Criticism of Von Thunen Model is based on its unidimensional character which is based in a medieval European setting. In Europe, the cropping intensity declines away from North-Western Europe. Similarly, the land-use zones are elongated along the cross-continental railways. The cropping intensity declines as one moves away from these modes of rapid transport. Due to its focus on the experience of western world, it has been widely criticized based on following rationales.
Points of Criticism
- No Isotropic land: Von Thunen assumed the hinterland around the city as a plain having homogeneous fertility or productivity. In reality, land has undulating topography and its fertility also varies from place to place.
- Transport Cost is not constant: Von Thunen assumed the aggregate transport cost to increase at a constant rate with distance but in reality, the transport cost increases but at a diminishing rate.
- Men are not always economic: He assumed the men to be economic and rational who want to increase their profit. In real world, men behave socially and act according to their upbringing, social environment and political compulsions. E.g. some people want to operate near their home even if they get lesser profit than another favorable location.
- No Single Market: In reality, there are multiple markets in an area which offer special services to their clients as theorized by Walter Christaller in Central Place Theory. One city is good in one product, other city in another product. People also try to choose the market as near to their homes.
- Ignores modern technology: This theory ignores modern technology such as fast modes of transport and cooled containers for transport of perishable goods. Railways have also enable transport of heavy goods, such as wood, at a cheaper cost from far away places.
- Ignores modern Agriculture: This theory ignores modern agricultural practices for growing crops. It ignores completely the role of fertilizers and pesticides to increase the productivity of soil. In present world, farmers try to grow crops in all seasons without fallows by using fertilizers. Leaving fallow land is also not determined by distance from the city but by fertility of soil and availability of water.
Applicability of Von Thun Model in Indian Context
In conclusion, this model is not completely applicable in modern world. However, it has certain parts which are applicable to date.
1. Decline in Cropping Intensity
Prof. M. Shafi’s model of Koil, Aligarh, Uttar Pradesh shows that the intensity of crops decline from a core agricultural area which is highly fertile. Intensity of cropping also declines away from the Great Plains.
2. Horticulture and Milk Production
These activities are located near cities and is high valued perishable products. These products are mostly located in the peri-urban areas and supply fresh vegetables and milk to the city dwellers. You can observe this phenomena in most cities like Delhi, Karnal, Chandigarh, Lucknow etc.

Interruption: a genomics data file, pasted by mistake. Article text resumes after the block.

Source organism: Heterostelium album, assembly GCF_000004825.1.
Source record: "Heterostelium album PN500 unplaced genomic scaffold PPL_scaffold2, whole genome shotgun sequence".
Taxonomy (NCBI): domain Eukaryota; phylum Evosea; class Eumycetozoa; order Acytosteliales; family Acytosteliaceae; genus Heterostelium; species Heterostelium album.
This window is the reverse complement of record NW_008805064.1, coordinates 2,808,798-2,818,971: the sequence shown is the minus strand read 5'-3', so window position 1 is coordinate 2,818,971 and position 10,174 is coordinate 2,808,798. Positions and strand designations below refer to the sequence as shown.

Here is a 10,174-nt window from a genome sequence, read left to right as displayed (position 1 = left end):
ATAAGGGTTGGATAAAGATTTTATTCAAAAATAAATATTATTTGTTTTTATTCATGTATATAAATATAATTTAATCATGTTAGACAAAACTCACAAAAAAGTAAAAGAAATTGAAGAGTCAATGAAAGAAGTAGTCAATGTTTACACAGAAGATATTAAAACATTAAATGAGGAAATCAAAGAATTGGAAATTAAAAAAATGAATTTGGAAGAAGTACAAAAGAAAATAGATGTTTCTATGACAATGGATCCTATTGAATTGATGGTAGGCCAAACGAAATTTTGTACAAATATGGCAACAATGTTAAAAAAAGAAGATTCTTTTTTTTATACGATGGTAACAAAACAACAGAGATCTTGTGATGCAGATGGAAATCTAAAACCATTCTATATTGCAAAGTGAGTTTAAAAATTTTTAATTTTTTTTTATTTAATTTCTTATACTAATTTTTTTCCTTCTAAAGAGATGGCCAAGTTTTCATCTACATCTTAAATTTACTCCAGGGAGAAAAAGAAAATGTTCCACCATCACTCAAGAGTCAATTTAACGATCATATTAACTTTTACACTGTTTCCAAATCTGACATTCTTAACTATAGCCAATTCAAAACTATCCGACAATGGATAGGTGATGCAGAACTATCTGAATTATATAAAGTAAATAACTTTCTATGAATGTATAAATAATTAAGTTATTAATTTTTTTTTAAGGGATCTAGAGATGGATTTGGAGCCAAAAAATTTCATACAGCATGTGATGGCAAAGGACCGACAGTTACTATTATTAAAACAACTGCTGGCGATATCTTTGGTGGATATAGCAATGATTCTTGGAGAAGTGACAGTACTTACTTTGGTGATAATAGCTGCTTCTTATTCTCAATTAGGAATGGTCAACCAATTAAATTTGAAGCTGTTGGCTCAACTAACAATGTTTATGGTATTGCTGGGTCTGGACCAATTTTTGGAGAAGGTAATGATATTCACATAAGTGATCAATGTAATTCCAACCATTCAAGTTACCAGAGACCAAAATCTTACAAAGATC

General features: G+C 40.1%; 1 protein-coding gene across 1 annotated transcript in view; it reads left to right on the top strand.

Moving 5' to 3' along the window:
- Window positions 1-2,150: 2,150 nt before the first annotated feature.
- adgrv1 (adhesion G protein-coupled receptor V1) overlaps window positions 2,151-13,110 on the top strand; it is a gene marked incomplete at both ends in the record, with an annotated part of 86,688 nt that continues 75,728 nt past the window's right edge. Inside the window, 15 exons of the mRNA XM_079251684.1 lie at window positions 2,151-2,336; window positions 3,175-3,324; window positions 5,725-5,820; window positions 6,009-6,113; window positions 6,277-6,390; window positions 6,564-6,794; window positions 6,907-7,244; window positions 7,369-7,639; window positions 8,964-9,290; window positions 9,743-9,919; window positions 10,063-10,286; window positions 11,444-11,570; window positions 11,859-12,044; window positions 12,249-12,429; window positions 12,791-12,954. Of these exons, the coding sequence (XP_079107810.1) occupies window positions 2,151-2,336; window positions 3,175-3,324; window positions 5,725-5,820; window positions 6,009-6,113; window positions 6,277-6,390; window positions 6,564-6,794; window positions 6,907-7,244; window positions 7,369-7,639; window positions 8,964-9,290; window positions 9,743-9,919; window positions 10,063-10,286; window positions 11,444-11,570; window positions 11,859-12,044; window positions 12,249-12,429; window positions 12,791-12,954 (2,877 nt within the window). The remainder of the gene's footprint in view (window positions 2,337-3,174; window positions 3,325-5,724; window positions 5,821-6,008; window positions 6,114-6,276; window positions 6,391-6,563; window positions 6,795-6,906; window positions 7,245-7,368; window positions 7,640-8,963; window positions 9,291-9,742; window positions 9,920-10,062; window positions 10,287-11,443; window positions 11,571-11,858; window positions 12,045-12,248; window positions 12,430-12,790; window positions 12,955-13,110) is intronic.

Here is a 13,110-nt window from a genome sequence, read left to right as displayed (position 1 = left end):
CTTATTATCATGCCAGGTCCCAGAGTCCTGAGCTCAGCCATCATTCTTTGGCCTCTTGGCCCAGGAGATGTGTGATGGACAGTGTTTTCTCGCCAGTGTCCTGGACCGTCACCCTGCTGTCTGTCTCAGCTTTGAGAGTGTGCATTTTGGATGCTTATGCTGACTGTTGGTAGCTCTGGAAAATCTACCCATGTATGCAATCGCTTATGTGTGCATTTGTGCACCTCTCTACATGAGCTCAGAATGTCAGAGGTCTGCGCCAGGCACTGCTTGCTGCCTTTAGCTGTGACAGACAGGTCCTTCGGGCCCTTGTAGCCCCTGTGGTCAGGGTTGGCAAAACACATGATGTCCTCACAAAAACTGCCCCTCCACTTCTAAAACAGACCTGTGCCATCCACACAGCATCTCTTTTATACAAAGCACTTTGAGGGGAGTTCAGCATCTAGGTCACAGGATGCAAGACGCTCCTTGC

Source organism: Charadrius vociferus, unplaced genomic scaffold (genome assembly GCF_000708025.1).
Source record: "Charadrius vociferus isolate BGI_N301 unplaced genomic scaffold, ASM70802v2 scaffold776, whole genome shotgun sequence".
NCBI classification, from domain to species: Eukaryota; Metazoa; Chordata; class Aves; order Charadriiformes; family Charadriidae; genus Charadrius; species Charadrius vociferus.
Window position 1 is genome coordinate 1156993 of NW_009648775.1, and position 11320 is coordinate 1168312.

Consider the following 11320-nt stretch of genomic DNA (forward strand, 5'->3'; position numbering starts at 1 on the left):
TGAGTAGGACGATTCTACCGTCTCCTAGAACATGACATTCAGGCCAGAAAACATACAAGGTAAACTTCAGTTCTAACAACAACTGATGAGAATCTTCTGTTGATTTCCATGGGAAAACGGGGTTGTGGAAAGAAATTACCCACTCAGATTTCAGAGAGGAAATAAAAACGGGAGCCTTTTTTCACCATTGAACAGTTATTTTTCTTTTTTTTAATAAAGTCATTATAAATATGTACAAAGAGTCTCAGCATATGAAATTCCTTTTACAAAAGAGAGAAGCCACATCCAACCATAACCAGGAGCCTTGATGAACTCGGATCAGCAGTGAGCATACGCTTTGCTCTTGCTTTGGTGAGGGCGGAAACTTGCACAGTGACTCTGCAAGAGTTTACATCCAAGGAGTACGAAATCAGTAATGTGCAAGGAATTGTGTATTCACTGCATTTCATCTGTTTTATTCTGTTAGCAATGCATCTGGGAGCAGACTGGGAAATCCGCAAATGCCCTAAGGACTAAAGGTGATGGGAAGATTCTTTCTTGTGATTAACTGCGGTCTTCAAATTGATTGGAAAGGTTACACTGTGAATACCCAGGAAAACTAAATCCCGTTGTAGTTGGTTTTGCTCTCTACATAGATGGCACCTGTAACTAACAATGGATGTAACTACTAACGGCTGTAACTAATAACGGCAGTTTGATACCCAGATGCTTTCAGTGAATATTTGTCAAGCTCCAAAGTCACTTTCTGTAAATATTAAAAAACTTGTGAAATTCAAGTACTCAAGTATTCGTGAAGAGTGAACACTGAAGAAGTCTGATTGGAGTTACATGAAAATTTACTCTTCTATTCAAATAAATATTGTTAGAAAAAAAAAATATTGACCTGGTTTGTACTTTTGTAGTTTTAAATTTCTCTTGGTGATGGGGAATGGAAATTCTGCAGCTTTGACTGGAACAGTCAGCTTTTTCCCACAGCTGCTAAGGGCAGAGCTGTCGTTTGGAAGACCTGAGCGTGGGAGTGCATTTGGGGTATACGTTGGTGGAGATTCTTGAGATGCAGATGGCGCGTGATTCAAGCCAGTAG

3. Transport Cost
Transport cost is one of the largest component of production cost of weight losing industry such as Iron and Steel. Iron ore is loses weight after smelting. Therefore, the producers locate their industry close to the source of Iron ore to minimize the transport cost e.g. TISCO in Jamshedpur, IISCO in Burnpur etc. Similarly most Steel plants are located near iron ore reserves in Chhota Nagpur Plateau.
4. Isolated Regions
Some areas are Isolated and have only one big market such as Jaisalmer in Rajasthan. Therefore, the people from Hinterland are totally dependent on the lone market from sale and purchase of goods. The isolation can be forced on people by topographic barriers such as forests, mountains and rivers. For instance, there may be second market but reaching it may be difficult due to presence of river or mountains.
5. Impact of Rivers
Rivers reduce the transport cost as explained by Von Thunen in his modified model. It is a much faster, easier and cheaper mode of transport. Presence of a river near a city increases its service area. This is true in areas where rivers a perennial and navigable e.g. National Riverways of Brahmaputra, Ganga, Godavari, Krishna etc.
6. Modified Von Thunen Model
Modified Von Thunen Model was a precursor of Christaller’s Central Place Theory because Von Thunen proposed, later, that the hinterland may have smaller marketplace with its own small hinterland. We can see that most large cities in India have smaller cities around them. These smaller cities provide certain services to the people around them. For instance, Chandigarh is a central market where people come for shopping and recreation, however, you can also see that Zirakpur, a smaller city around Chandigarh has also become a marketplace too and has its own hinterland. This can be observed in most large cities like Delhi, Mumbai etc.
7. Decline in Rent
Rent of land does decline as we go farther from city. For instance, try renting a home in South Delhi. You will be asked a very high rent for single room. If you move farther from South Delhi towards outer Delhi, Noida and Gurgaon, you will observe that you can afford two BHK flat for the price of Single room of South Delhi. Similarly, the rent of commercial property, rent of agricultural land etc. also declines are one moves away from city.
It can be seen that Von Thunen’s model has certain practical applications but not in entirety . Only certain basic ideas of this model are applicable to India or other cities of world. If seen as a whole, this model is outdated.
Kulwinder Singh is an alumni of Jawaharlal Nehru University, New Delhi and working as Assistant Professor of Geography at Pt. C.L.S. Government College, Kurukshetra University. He is a passionate teacher and avid learner.